Relationships  Relationships  Sex, Media & Culture  Mental Health 

The Body Doesn’t Lie

Ailsa Keppie  |  May 02 2021

The Body Doesn’t Lie

I wanted to share with you all something I am beginning to become aware of in myself. I’m becoming more aware of all the things I am not aware of!

Say what? 

Yeah, interestingly, I am finding myself called to examine subtle ways that I undermine my partner or people close to me, without even realizing it. Not because I’m a bad person, but just because I have habits that don’t feel good or empowering to other people when they are the target of them. 

I’m not talking about huge or dramatic things, but small movements, facial expressions, postural habits, and that kind of thing. A fleeting look of disdain, a roll of the eyes, a sigh… all of these subtle signs communicate volumes to the people around me, and yet, I haven’t really acknowledged this up to now. 

The last time I remember really studying my behavior, movements, and words was over 20 years ago at circus school. On our first day we had physical theatre class and the task was to walk to the middle of the stage, say our name, and walk off the other side. 

Sounds simple, right? 

I remember to this day, the surprise and horror of finding that the smallest changes in posture, voice tone, a shrug of the shoulders, a flick of the eyes COMPLETELY changed the experience of the viewer and the relationship with the person onstage. It was mind-blowing. 

So why don’t we ever learn or focus on this in real life? 

We would probably all have a much better experience and feel more understood if we were aware of how our inadvertent body language affects the people around us. Our professions of love and caring sound much better when accompanied by a warm and open smile rather than a roll of the eyes. Or an attempt to say No confidently and compassionately is taken much better when we give full eye contact and stay square on to the person we are talking to rather than turning away and dropping our eyes.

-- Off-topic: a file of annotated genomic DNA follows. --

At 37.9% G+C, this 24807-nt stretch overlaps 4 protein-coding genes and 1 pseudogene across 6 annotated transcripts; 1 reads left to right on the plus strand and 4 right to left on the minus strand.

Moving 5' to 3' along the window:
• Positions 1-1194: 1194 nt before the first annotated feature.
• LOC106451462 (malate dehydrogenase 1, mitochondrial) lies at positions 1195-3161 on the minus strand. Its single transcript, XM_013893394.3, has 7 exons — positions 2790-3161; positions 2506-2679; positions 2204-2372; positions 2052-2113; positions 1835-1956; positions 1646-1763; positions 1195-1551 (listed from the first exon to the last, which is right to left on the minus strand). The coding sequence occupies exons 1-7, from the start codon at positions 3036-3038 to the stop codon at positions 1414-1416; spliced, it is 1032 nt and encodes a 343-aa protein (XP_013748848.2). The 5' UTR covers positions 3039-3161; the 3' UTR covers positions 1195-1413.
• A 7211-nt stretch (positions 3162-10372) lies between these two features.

We all respond to these subtle cues from a very early age, in fact, some of our actions and responses may be learned from our parents or caregivers. Does that cold, shrug of the shoulder that your Dad does drive you crazy? Do you have a similar gesture that you do without knowing it? 

These types of self-reflections can become more important, the deeper we go into a relationship. We are on our best behavior for the first few weeks or months, but given time, we all revert to our habitual responses unless we work to become aware of and have more choice around how we act. 

So that disdainful toss of my head when my partner suggests something different, or that roll of my eyes when he brings up a certain topic…AGAIN…. At the dinner table. These are things I am working with noticing for myself because I don’t want to give the impression that his ideas aren’t important, or I’m not interested. I love him and therefore I have a responsibility to own not just my feelings and emotions but to consider how my reactions come across to him. 

This doesn’t mean that I can’t be myself, or I have to modify all my mannerisms, but it does mean I want to take a good, hard look at myself and my body language to make sure I am sending a congruent message with how I actually feel. 

If I want to show I care, then I want that to come across in thought, word, AND deed. 

Have you ever taken a moment to consider your body language and what it portrays to others? Becoming aware of ourselves on all levels is part of my work in Somatic Coaching. 

Interested? 

Book a free consult with me and let’s talk.

With interest and inquiry, 

Ailsa

Originally published on Pleasure for Health.

Cover photo by Pexels


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